Jair Bolsonaro was elected into power to serve as Brazil’s President on January 1, 2019. While the brief amount of time since his Presidency began limits Bolsonaro’s role thus far in forming new policies, it does not limit the global concern about the destruction which his leadership has the capacity to inflict on the nation. There is a legitimate fear that under the leadership of Bolsonaro, the country is at risk of facing democratic erosion.
Bolsonaro falls under the classification of a right-wing Populist leader. As such, a key characterization of his presidential platform is pitting the hardworking upper and middle classes against the “unmotivated” bottom tier of Brazilian society. A tactic common to right-wing Populism is the increasing polarization and discrimination against the society’s minority members portraying them as socio-economic leeches. In the case of Brazil, Bolsonaro has publicly targeted minorities such as the country’s LGBTQ community, being incredibly vocal that “[Bolsonaro] would rather his son die, than come out as a gay man.”
Additionally, Bolsonaro is also targeting the Afro-Brazilian minority. Not only does Bolsonaro’s attacks on the Afro-Brazilian community encourage polarization and discrimination against minorities, it also promotes suppression of civil society. Civil society is instrumental in the sustenance of democracy and basic human rights, however in Brazil, such rights are in jeopardy. Bolsonaro has publicly, and proudly, exposed his racist and discriminatory beliefs. He openly announced that due to the fact that “Africans themselves handed over the slaves,” Brazil is in no way inclined to do their Afro-Brazilian citizens any favors. Building upon this statement, Bolsonaro has also openly expressed his intentions as President to renounce Brazil’s affirmative action policies with the awareness that this would cause the deepening of the racial discrimination and inequality. Such a removal of policy reform would have lasting effects long after Bolsonaro’s presidency concludes. The social and political progress of Brazil thus far as a democracy which harbors basic civil rights for all members of society would be broken indefinitely.
Yet another trait of Bolsonaro which characterizes him as an anti-democratic leader is his anti-pluralist stance. Not only is Bolsonaro’s anti-pluralist nature evident through his denial of Afro-Brazilians as free and equal citizens of Brazil; Bolsonaro has also openly praised and idealized authoritarianism through his fondness for the last Brazilian military dictatorship which lasted from 1964 to 1985. There is clear evidence which indicates that during this military dictatorship, the regime was responsible for countless human rights violations such as the killing and torturing of more than 400 individuals, including former President Dilma Rousseff. Bolsonaro’s idealization of such an authoritarian regime is in and of itself inherently anti-democratic.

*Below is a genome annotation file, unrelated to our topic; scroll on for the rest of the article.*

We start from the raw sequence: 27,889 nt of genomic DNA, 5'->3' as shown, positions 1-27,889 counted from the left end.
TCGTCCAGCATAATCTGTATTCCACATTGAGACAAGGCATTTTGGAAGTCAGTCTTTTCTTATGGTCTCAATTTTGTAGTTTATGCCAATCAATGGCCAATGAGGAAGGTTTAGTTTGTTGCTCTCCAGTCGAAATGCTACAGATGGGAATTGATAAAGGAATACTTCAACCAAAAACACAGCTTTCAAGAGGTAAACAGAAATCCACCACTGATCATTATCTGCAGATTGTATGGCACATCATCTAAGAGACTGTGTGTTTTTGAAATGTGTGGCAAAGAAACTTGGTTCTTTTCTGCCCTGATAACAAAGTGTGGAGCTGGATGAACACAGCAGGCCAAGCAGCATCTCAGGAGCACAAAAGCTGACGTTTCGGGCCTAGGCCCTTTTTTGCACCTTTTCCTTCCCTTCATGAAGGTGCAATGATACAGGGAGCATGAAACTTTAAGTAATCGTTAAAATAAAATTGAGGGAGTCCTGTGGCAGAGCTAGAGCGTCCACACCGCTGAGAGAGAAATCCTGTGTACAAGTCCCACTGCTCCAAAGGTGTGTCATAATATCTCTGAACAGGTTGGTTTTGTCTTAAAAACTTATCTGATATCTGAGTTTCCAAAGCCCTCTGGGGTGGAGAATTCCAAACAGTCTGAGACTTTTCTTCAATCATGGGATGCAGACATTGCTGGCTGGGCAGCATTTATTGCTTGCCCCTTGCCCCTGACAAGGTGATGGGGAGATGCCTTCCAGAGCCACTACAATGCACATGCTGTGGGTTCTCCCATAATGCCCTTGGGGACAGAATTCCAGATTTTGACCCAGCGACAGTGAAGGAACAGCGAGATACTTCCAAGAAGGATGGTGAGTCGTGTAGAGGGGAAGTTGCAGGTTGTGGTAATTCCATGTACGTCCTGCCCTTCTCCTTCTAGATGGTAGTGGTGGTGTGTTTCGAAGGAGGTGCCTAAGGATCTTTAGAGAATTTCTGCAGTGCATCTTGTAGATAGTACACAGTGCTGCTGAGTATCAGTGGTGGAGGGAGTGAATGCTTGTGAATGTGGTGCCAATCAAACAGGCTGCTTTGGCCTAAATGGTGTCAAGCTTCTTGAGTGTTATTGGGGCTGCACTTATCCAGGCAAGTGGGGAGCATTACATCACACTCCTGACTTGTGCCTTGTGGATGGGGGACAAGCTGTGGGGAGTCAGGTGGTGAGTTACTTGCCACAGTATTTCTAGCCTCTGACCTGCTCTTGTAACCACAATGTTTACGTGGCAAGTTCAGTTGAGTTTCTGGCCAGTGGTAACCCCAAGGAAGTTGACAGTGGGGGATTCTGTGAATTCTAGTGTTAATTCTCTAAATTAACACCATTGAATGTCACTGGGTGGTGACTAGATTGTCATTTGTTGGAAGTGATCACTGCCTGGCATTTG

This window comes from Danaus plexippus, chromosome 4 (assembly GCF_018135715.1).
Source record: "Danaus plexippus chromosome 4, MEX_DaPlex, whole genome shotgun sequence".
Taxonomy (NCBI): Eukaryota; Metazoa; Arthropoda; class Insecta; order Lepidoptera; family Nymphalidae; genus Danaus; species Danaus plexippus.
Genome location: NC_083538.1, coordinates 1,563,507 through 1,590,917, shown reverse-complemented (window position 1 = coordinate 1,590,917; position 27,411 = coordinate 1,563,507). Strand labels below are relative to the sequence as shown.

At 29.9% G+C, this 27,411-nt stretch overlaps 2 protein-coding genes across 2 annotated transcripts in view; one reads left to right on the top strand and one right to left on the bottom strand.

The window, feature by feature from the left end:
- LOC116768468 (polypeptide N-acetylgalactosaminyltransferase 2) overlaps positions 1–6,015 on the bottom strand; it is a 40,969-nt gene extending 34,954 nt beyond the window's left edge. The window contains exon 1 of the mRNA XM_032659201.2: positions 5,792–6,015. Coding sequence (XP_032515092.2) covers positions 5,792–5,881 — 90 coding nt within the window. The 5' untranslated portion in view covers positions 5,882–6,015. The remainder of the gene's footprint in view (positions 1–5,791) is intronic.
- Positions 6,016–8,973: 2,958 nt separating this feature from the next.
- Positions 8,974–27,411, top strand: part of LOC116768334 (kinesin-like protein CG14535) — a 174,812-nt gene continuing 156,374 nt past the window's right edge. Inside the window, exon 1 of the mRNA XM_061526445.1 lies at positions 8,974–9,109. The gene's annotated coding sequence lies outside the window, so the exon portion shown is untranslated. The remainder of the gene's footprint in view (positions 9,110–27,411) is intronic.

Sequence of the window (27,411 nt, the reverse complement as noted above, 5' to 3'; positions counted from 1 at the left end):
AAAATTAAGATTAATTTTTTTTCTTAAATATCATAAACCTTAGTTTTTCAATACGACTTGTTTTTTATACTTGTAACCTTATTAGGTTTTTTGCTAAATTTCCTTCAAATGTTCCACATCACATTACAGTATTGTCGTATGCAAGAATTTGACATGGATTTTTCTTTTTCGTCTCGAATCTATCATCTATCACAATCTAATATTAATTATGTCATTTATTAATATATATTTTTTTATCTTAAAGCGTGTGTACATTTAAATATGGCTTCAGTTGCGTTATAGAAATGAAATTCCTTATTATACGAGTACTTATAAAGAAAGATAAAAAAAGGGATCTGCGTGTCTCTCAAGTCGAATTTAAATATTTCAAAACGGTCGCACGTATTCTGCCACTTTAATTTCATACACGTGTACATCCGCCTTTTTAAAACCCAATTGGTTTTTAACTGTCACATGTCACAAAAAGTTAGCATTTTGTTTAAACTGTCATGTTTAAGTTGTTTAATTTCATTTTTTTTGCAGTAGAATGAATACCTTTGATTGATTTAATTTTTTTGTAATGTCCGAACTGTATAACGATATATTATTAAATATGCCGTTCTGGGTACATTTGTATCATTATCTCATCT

Citizens of Brazil should be weary of the polarization and political destruction that Bolsonaro’s leadership has the capacity to inflict on the nation. Such damage to the Brazilian democracy would have effects which far outlive the Presidency of Bolsonaro. Such erosion would require decades of democratic policymaking and social regrowth in order to repair the democratic backslide which Bolsonaro has the ability to foster.
Photo by Tamis Souza, “Waving Brazilian Flag” (Pexels), Creative Commons Zero License.
Eugenia Alvares Affonso
Interesting post and well structured argument. As a Brazilian person myself, I have been following very closely Brazilian’s opinions on Bolsonaro and his policies especially through social media and I can assure that, unfortunately, many people didn’t notice back in the electoral campaign period and still haven’t noticed how his election poses a clear threat to Brazilian democracy. While I must recognize that Education rates in Brazil are low, resulting on a lack of critical sense and skepticism on the part of many Brazilians, there are a lot of educated people too who stick with the argument that Brazilian democracy will prevail regardless of Bolsonaro’s actions because of our democratic institutions and the Federal Constitution. However, they fail to understand that there are some unwritten democratic norms that must be respected otherwise neither democratic institutions or the Constitution can prevent democratic backsliding from happening.
You do a great job here of explaining Bolsonaro’s status as a right-wing populist – especially how he has pitted class against class throughout his rise to power. While right-wing populist leaders in so many world nations have been compared to President Trump – it is interesting to see just how well Bolsonaro fits the bill compared to all the others. Like Trump, he has already been embroiled in a national scandal involving members of his immediate family just like President Trump. Separately, you discuss many of Bolsonaro’s controversial statements and proposals – but I argue that his actions in office are already eroding democracy. His appointment of an undeserving, incredibly partisan judge as national Justice Minister will threaten the legitimacy of Bolsonaro’s future opponents and could allow for authoritarian action to be taken against dissidents and opposition to his Social Liberal Party. That judge already jailed a popular politician of a different party before Bolsonaro’s rise to power. With him in office? The Justice Minister is surely empowered to hurt the democratic electoral process on a scale hitherto undreamt of. The erosion of Brazilian democracy is already underway!